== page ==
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Emerging Markets Debt a Good Bet, Investors Say

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Last year, the increasing likelihood of a rise in interest rates pushed a large number of emerging market sovereigns to finance their funding needs in the international bond markets. Thus far, that rate hike has not yet materialized, so bond experts expect the issuance trend to continue for the time being.

Over the last few weeks, several countries including Indonesia, The Philippines, Turkey, The Dominican Republic, Mexico and Colombia, have brought successful dollar-denominated bond issues to market. All of these issues were met enthusiastically by investors, and, for the issuers, priced at competitive levels.  In fact, Colombia managed its tightest coupon yet with its $1.5 billion, 30-year bond.

“There is good appetite for sovereign issuance in hard currency from emerging markets and those deals that have been issued have performed very well,” said Arthur Hovespian, portfolio manager of the Payden Emerging Markets Bond Fund. “Going forward, there will be more issuance from sovereigns. You never can know the timing and the magnitude of the issuance, of course, but we expect it to continue and we believe appetite will remain strong.”

Investors have been keen on emerging market debt because of the higher yields it’s been offering. Colombia, for instance, offered 5% on its new 30-year bond, an amount that is not only attractive when compared to what developed market debt instruments are yielding, but also quite a coup from the issuer’s perspective, said Janelle Woodward, director of research at BMO TCH, which manages the BMO TCH Emerging Markets Bond fund.

“For Colombia to fund on the long end at those levels is quite something,” Woodward said. “Their debt has performed very well and this has been one of the strongest performing new issues.”

On the corporate side, too, emerging market issues have been strong performers. Companies like Kimberly-Clark de Mexico successfully sold $250 million in a 144A Reg S bond, without the explicit backing of its US parent, Woodward said, and Alfa, a large Mexican conglomerate, brought $1 billion worth of 10-year and 30-year bonds to the market last year.

But even as investors are aware of the yields on emerging market debt, the fall in oil prices and the geopolitical uncertainty surrounding Russia, in particular, have cast a pall on emerging markets debt and led some to pull back from the asset class, both on the sovereign as well as the corporate side. Many investors also have concerns that the higher value of the dollar will place pressure on the balance-of-payments in emerging market countries.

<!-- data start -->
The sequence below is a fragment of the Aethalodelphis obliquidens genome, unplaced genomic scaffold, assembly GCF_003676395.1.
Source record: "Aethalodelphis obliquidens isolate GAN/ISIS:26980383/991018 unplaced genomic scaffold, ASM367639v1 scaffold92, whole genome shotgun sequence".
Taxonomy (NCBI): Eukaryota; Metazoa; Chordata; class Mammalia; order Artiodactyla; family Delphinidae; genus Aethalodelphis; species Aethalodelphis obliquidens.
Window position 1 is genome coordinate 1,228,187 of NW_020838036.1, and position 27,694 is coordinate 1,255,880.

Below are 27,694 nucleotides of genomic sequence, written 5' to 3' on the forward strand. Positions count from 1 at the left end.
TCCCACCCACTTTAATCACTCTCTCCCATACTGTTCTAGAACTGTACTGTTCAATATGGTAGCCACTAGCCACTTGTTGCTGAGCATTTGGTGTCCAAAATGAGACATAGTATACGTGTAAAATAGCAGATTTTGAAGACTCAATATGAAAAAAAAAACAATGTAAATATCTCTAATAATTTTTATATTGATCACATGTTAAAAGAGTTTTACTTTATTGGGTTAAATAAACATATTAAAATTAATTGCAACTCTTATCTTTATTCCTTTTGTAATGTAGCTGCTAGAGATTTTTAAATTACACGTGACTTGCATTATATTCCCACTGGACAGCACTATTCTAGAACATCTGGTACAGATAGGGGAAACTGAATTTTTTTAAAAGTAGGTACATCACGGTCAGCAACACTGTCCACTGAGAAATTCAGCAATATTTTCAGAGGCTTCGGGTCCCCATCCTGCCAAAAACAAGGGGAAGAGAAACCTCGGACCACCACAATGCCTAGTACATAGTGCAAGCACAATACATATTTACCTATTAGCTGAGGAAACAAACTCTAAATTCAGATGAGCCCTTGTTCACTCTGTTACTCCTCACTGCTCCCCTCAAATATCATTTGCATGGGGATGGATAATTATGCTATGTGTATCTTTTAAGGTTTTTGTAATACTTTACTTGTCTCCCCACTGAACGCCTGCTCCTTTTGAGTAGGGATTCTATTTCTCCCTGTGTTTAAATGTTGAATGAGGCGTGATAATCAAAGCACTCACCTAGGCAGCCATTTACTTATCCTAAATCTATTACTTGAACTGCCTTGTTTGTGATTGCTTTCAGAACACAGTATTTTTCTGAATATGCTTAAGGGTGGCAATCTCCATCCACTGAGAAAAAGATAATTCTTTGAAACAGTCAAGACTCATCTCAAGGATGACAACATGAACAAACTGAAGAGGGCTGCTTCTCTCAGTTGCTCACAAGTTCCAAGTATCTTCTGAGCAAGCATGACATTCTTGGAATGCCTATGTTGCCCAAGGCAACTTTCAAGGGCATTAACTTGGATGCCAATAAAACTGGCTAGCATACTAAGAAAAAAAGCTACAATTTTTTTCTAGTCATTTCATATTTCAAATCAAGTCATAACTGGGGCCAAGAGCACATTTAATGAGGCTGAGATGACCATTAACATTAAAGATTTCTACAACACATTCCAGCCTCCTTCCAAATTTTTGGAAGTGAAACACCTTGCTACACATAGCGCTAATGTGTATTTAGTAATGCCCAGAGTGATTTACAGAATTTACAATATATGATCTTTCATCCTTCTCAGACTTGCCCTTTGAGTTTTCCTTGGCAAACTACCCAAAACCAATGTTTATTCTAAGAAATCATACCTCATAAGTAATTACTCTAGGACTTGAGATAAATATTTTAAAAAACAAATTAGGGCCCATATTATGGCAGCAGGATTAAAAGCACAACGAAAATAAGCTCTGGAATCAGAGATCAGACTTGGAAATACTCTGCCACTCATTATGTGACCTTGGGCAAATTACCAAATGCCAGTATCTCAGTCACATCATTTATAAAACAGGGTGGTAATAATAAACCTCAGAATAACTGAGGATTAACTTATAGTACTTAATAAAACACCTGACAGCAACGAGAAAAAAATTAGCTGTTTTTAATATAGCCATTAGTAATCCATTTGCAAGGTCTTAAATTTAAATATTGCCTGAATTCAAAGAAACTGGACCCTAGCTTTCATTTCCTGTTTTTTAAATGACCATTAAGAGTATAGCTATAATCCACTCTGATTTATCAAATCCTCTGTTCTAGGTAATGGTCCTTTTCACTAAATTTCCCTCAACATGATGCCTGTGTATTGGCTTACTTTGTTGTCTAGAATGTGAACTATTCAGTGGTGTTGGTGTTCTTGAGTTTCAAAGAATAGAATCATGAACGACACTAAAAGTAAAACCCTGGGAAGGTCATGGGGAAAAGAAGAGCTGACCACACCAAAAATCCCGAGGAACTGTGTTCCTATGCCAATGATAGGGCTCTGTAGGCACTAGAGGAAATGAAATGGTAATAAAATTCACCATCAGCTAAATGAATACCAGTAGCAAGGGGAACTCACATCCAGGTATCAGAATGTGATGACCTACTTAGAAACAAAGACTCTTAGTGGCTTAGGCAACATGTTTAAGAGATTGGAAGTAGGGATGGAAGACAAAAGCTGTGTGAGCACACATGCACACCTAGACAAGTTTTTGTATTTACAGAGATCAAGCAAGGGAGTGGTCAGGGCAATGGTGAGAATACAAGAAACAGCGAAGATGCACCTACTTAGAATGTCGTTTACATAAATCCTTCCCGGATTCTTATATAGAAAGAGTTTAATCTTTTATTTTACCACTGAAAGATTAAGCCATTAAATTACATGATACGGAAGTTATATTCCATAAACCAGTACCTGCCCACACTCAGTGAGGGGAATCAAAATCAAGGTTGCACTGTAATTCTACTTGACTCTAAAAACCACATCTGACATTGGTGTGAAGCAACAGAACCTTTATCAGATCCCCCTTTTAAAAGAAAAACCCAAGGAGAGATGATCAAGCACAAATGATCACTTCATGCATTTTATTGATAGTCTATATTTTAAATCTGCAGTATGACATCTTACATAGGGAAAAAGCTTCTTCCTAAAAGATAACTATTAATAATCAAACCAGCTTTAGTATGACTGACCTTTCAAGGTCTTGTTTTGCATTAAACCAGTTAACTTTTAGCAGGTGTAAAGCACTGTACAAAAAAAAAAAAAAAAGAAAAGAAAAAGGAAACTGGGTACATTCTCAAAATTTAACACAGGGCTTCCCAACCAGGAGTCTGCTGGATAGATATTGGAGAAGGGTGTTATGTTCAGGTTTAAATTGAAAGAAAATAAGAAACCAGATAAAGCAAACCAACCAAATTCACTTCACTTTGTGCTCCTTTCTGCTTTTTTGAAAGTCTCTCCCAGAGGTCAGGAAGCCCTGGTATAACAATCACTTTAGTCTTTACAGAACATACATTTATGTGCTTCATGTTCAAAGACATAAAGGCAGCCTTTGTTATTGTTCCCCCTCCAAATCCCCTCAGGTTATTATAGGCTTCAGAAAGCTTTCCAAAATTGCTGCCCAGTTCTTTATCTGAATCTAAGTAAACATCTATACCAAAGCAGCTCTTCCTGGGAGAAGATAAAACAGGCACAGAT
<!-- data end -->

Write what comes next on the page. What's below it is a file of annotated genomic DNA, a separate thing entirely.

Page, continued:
It’s important to note, though, that the emerging markets bond universe has grown considerably through the years and in many countries, there is a wide selection of sovereign, quasi-sovereign and corporate debt denominated in foreign currency for investors to choose from.

For example, Mexico’s most recent sovereign bond had to spar, in a sense, with state-owned oil company Pemex, which was trading at very attractive levels, thereby forcing the sovereign to price in such a way so as to attract investors, Woodward said.

“This has led to a kind of ‘stacking’ of emerging market debt, which has created more investment options. It’s given investors a chance to have an outlook on a sovereign, decide what we think is an appropriate price, and then allowed us to decide where we want to be in the structure – in the sovereign, a quasi-sovereign or a corporate.”

Despite these choices and although emerging markets debt is now a mature asset class, many investors still tend to paint it with a single brush and view it as a monolith, according to David Hinman, portfolio manager of the Forward EM Corporate Debt fund. The corporate side of the market has been particularly out of favor, he said, even though the balance sheets for many emerging market corporates are in fairly good shape and they have done a good job over the past few years of terming out maturities. Hinman said there are many good opportunities on the corporate side, particularly in Asia, in India – where reforms undertaken by the government of Prime Minister Narendra Modi are moving things along in the right direction – and in China.

Today, the choice of emerging markets debt allows investors to diversify across countries and to invest in such a way so as to minimize their exposure to such macro risks as a fall in oil prices, said Clem Miller, investment strategist at Wilmington Trust Advisors.

“With the exception of Indonesia, most of Asia benefits from lower oil prices, so if you have a portfolio that is largely Asia ex-Indonesia, Thailand, Malaysia and the Philippines, you can afford to have some Colombia in there, for example,” Miller said. “There are also a lot of emerging market corporates that have pretty strong franchises that are not tied to commodity prices – consumer staples companies, food and beverage companies, and others that work with global companies, like brewers working with Heineken or bottlers working with Coca-Cola. These are relatively protected and provide protection to investors.”

Most importantly, many emerging market countries have used the financing window that’s been open to them to work on improving fundamentals and putting in place major structural reforms, Hovespian said. In the long run, this will serve them well, boos their corporate sectors and benefit investors, too.

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